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The Bard level 10 utility power Word of Lifeddi states:

Immediate Reaction Close burst 20

Trigger: An enemy attack reduces an ally within 20 squares of you to 0 hit points or fewer

Target: The triggering ally in the burst

Effect: The target can spend a healing surge. In addition, the attacking enemy takes a -5 penalty to all defenses until the end of your next turn.

The glossary entry for Dying and Deathddi states:

Dying: When an adventurer’s hit points drop to 0 or fewer, he or she falls unconscious and is dying.

Does Word of Life, which is an immediate reaction (and takes place after the ally reaches 0 hit points) interrupt the act of dying and prevent the character from falling unconscious and falling prone?

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2 Answers

up vote 8 down vote accepted

Because Word of Life is an immediate reaction rather than an immediate interrupt, your ally is already at 0 or fewer hit points (and dying, unconscious, prone, etc.) if you choose to use it. After you use it (assuming they spend the healing surge), they're no longer dying. It doesn't interrupt dying, it just ends the dying condition by removing the state that caused it.

Rules Compendium, pages 195-196

An immediate interrupt jumps in when its trigger occurs, taking place before the trigger finishes.

An immediate reaction lets a creature act in response to a trigger. The triggering action or event occurs and is completely resolved before the action takes place. An immediate reaction waits for its trigger to finish, not necessarily for the action that contains the trigger to finish.

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So if a hit would kill an ally outright, Word of Life won't help them? –  C. Ross Feb 9 '13 at 20:54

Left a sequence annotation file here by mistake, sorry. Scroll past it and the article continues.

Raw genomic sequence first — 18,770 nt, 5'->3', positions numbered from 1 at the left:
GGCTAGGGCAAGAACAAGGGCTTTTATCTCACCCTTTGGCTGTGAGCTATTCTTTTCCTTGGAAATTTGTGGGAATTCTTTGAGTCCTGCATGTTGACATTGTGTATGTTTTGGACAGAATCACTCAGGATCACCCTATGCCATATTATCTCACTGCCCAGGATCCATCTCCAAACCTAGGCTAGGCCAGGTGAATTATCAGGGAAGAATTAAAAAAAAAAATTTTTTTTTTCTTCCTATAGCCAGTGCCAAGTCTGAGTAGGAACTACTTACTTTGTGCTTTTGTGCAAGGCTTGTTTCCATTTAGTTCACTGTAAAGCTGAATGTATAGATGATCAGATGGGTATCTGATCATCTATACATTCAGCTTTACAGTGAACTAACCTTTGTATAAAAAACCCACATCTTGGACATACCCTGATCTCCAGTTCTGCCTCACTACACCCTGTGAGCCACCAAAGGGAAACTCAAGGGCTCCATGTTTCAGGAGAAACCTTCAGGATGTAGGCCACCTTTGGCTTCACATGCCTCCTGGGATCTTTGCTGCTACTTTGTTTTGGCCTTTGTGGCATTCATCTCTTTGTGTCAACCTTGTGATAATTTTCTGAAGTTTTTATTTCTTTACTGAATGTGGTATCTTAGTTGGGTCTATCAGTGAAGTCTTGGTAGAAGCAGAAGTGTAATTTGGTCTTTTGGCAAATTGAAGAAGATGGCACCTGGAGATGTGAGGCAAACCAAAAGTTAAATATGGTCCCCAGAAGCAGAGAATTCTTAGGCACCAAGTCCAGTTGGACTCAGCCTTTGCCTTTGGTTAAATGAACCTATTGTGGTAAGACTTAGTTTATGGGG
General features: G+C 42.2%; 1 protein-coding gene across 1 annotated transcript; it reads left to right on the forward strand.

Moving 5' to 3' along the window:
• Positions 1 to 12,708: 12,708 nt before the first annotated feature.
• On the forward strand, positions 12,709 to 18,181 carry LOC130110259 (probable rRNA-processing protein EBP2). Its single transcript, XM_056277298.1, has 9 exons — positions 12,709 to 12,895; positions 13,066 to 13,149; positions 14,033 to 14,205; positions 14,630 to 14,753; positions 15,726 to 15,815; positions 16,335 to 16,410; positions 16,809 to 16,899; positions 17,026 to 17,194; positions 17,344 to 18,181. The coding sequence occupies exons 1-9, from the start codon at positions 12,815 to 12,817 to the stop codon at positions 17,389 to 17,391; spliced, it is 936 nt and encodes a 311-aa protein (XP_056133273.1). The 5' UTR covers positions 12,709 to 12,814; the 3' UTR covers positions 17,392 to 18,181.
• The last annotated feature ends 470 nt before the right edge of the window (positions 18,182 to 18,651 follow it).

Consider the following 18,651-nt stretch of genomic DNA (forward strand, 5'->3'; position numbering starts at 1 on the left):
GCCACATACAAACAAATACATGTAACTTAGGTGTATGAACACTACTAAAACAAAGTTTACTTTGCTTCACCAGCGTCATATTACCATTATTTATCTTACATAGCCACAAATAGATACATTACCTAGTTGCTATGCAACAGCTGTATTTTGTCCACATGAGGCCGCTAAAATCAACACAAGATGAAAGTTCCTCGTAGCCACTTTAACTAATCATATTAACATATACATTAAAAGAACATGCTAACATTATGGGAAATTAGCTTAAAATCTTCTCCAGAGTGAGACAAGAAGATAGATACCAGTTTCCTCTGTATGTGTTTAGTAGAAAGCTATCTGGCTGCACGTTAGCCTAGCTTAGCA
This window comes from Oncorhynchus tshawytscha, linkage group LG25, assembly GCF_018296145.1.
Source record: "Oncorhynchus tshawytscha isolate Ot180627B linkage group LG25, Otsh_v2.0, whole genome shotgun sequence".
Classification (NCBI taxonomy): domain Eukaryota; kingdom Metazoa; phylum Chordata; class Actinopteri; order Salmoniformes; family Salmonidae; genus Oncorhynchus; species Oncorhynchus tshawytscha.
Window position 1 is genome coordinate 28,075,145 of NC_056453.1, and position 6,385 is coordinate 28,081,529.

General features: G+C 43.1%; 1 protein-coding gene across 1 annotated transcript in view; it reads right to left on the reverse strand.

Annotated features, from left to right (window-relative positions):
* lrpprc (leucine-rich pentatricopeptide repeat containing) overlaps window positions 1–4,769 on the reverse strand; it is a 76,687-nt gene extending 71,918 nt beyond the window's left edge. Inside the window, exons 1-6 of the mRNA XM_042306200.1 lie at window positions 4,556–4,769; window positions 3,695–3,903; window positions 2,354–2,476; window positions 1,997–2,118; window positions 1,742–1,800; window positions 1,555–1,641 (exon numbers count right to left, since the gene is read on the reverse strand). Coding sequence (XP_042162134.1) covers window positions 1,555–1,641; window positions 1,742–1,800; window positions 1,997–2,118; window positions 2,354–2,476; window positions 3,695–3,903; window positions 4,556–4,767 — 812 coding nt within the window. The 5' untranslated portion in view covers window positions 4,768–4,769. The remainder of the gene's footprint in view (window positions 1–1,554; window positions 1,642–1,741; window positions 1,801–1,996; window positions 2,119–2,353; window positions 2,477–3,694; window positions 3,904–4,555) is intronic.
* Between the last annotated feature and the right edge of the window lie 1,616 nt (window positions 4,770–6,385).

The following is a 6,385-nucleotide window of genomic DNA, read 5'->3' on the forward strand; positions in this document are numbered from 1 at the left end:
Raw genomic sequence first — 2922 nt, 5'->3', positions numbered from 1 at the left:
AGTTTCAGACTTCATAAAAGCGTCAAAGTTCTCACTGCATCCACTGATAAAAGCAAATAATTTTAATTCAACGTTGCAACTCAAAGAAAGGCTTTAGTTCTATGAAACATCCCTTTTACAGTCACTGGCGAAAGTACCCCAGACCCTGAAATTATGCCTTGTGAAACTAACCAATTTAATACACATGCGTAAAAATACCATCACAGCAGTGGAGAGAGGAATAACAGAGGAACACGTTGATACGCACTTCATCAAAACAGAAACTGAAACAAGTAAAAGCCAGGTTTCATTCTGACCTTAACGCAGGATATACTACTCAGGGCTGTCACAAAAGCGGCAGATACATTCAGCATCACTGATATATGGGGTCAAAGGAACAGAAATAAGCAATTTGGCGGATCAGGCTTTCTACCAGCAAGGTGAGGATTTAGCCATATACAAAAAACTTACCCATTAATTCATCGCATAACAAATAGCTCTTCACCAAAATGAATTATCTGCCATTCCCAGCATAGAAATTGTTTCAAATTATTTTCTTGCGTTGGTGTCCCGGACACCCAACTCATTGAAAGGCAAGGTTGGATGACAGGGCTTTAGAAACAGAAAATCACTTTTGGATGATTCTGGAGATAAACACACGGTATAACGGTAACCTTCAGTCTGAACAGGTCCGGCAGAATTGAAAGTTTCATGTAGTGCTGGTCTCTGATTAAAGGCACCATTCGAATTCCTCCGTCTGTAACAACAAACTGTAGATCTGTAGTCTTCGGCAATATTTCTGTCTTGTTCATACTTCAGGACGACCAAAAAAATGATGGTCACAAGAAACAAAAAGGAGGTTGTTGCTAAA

@C.Ross Since they're dead at that point and would be unable to use any healing surges, yes. The attacker would still take a -5 to all defences, allowing some retribution, though. –  Jonathan Hobbs Feb 9 '13 at 22:08
    
The problem is then that no power can possibly be worded to save an ally at full health that takes 150% their total HP in damage. An immediate interrupt would happen before they take damage, therefore can't heal; an immediate reaction would happen after they die, therefore can't heal. This makes me think that an immediate reaction takes place between the damage and the dying. –  Soulrift Feb 10 '13 at 0:00
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@Soulrift There are a couple of ways - to provide ablative hit points or to temporarily remove the -bloodied condition for outright death as interrupts. –  Simon Gill Feb 10 '13 at 1:20
    
@Soulrift From rules compendium p. 195 Reactions: An immediate reaction lets a creature act in response to a trigger. The triggering action or event occurs and is completely resolved before the reaction takes place. An immediate reaction waits for its trigger to finish, not necessarily for the action that contains the trigger to finish. –  Joshua Aslan Smith Feb 13 '13 at 19:46
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Any event triggered with when a trigger occurs happens, happens during the same time frame as the triggering event. This helps distinguish When from After. It also makes sure that there are less problems with weird edge cases from ordering reactions and rulebook effects.

On the ground, it means that both the triggering and triggered event have to start after all Interrupts happen and before all Reactions start.

So no, Word of Life leaves you prone on the floor with hit points. Probably with a headache and some confusion from the brief moment of unconsciousness, but there's no rules for that.

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Why the downvote? –  Simon Gill Feb 10 '13 at 1:17
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